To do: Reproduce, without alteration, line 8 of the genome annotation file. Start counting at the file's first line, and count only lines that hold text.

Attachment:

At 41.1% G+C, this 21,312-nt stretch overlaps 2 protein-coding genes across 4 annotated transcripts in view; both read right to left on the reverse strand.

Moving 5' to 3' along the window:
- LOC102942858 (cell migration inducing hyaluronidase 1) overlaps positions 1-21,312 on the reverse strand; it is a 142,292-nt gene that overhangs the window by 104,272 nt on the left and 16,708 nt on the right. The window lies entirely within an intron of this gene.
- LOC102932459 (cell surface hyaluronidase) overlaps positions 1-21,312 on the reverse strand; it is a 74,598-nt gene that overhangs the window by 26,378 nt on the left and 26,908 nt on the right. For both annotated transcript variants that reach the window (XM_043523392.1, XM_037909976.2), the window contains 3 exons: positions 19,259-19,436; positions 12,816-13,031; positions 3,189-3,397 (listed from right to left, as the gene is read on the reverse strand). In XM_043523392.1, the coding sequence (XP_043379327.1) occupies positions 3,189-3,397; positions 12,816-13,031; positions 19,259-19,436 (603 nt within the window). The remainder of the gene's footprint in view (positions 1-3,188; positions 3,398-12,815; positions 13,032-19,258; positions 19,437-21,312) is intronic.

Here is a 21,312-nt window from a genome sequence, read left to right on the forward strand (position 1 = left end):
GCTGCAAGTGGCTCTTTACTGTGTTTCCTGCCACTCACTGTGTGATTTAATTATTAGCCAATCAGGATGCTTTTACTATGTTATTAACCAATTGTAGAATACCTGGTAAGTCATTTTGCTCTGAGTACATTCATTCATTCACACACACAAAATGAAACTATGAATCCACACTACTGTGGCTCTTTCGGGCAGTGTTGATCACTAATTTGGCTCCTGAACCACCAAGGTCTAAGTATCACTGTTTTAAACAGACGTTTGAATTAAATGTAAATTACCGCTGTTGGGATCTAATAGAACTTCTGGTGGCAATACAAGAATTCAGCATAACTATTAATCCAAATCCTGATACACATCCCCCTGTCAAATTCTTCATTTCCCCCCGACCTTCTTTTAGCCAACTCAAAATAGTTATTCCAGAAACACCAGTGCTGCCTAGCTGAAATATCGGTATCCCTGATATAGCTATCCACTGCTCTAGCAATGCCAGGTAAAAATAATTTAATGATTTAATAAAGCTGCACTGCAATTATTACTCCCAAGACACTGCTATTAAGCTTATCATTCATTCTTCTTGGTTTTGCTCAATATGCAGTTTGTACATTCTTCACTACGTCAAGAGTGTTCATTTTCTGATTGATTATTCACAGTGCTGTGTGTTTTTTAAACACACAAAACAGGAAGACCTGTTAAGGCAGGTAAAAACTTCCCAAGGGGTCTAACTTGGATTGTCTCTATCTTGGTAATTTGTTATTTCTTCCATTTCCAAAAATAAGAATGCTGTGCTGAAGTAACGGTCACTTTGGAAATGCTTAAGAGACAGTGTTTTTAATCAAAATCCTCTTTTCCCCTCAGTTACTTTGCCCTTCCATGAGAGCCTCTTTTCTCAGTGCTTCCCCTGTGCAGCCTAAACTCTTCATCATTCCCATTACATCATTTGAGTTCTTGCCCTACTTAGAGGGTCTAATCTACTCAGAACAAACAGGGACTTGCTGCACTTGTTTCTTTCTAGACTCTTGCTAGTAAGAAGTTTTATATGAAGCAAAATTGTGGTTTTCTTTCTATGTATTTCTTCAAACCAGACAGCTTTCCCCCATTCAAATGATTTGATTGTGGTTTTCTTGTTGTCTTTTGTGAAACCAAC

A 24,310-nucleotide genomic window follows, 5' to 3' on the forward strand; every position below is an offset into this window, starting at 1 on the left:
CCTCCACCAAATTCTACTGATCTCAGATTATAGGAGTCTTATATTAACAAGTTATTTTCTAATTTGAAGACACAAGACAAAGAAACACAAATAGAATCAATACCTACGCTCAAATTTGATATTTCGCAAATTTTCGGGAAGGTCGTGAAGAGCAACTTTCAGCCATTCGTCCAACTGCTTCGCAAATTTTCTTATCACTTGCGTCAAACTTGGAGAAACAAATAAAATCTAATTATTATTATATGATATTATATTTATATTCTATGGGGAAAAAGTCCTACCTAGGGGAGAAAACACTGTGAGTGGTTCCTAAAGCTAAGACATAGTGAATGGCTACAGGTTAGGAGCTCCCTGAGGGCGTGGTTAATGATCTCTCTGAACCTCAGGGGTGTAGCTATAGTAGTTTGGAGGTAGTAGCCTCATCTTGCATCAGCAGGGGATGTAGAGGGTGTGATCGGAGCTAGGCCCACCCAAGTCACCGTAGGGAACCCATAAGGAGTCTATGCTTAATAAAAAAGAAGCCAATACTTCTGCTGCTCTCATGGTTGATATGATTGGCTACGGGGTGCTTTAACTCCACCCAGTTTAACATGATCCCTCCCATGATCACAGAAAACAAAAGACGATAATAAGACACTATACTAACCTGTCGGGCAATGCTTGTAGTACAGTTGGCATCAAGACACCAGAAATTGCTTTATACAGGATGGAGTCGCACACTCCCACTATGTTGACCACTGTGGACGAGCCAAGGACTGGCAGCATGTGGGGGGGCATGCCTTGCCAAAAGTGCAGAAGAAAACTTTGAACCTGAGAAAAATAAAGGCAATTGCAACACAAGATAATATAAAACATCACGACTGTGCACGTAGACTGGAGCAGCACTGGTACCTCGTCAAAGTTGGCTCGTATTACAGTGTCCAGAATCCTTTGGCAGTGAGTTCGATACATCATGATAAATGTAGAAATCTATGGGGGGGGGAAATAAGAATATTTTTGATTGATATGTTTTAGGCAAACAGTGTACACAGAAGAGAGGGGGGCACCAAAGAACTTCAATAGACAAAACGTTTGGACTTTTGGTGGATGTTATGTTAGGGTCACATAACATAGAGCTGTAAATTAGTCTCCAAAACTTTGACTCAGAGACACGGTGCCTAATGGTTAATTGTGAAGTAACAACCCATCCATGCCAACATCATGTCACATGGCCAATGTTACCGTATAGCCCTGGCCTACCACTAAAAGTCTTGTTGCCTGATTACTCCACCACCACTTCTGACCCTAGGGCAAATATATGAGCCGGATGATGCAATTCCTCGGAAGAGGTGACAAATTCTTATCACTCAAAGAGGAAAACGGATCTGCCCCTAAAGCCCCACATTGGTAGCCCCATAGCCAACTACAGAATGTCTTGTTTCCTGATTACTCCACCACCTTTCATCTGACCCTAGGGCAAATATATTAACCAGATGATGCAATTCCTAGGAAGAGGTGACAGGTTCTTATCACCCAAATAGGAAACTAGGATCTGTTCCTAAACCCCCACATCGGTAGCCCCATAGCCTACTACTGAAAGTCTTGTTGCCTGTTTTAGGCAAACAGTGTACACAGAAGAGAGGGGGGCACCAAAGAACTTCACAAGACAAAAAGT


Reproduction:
CCTCCACCAAATTCTACTGATCTCAGATTATAGGAGTCTTATATTAACAAGTTATTTTCTAATTTGAAGACACAAGACAAAGAAACACAAATAGAATCAATACCTACGCTCAAATTTGATATTTCGCAAATTTTCGGGAAGGTCGTGAAGAGCAACTTTCAGCCATTCGTCCAACTGCTTCGCAAATTTTCTTATCACTTGCGTCAAACTTGGAGAAACAAATAAAATCTAATTATTATTATATGATATTATATTTATATTCTATGGGGAAAAAGTCCTACCTAGGGGAGAAAACACTGTGAGTGGTTCCTAAAGCTAAGACATAGTGAATGGCTACAGGTTAGGAGCTCCCTGAGGGCGTGGTTAATGATCTCTCTGAACCTCAGGGGTGTAGCTATAGTAGTTTGGAGGTAGTAGCCTCATCTTGCATCAGCAGGGGATGTAGAGGGTGTGATCGGAGCTAGGCCCACCCAAGTCACCGTAGGGAACCCATAAGGAGTCTATGCTTAATAAAAAAGAAGCCAATACTTCTGCTGCTCTCATGGTTGATATGATTGGCTACGGGGTGCTTTAACTCCACCCAGTTTAACATGATCCCTCCCATGATCACAGAAAACAAAAGACGATAATAAGACACTATACTAACCTGTCGGGCAATGCTTGTAGTACAGTTGGCATCAAGACACCAGAAATTGCTTTATACAGGATGGAGTCGCACACTCCCACTATGTTGACCACTGTGGACGAGCCAAGGACTGGCAGCATGTGGGGGGGCATGCCTTGCCAAAAGTGCAGAAGAAAACTTTGAACCTGAGAAAAATAAAGGCAATTGCAACACAAGATAATATAAAACATCACGACTGTGCACGTAGACTGGAGCAGCACTGGTACCTCGTCAAAGTTGGCTCGTATTACAGTGTCCAGAATCCTTTGGCAGTGAGTTCGATACATCATGATAAATGTAGAAATCTATGGGGGGGGGAAATAAGAATATTTTTGATTGATATGTTTTAGGCAAACAGTGTACACAGAAGAGAGGGGGGCACCAAAGAACTTCAATAGACAAAACGTTTGGACTTTTGGTGGATGTTATGTTAGGGTCACATAACATAGAGCTGTAAATTAGTCTCCAAAACTTTGACTCAGAGACACGGTGCCTAATGGTTAATTGTGAAGTAACAACCCATCCATGCCAACATCATGTCACATGGCCAATGTTACCGTATAGCCCTGGCCTACCACTAAAAGTCTTGTTGCCTGATTACTCCACCACCACTTCTGACCCTAGGGCAAATATATGAGCCGGATGATGCAATTCCTCGGAAGAGGTGACAAATTCTTATCACTCAAAGAGGAAAACGGATCTGCCCCTAAAGCCCCACATTGGTAGCCCCATAGCCAACTACAGAATGTCTTGTTTCCTGATTACTCCACCACCTTTCATCTGACCCTAGGGCAAATATATTAACCAGATGATGCAATTCCTAGGAAGAGGTGACAGGTTCTTATCACCCAAATAGGAAACTAGGATCTGTTCCTAAACCCCCACATCGGTAGCCCCATAGCCTACTACTGAAAGTCTTGTTGCCTGTTTTAGGCAAACAGTGTACACAGAAGAGAGGGGGGCACCAAAGAACTTCACAAGACAAAAAGT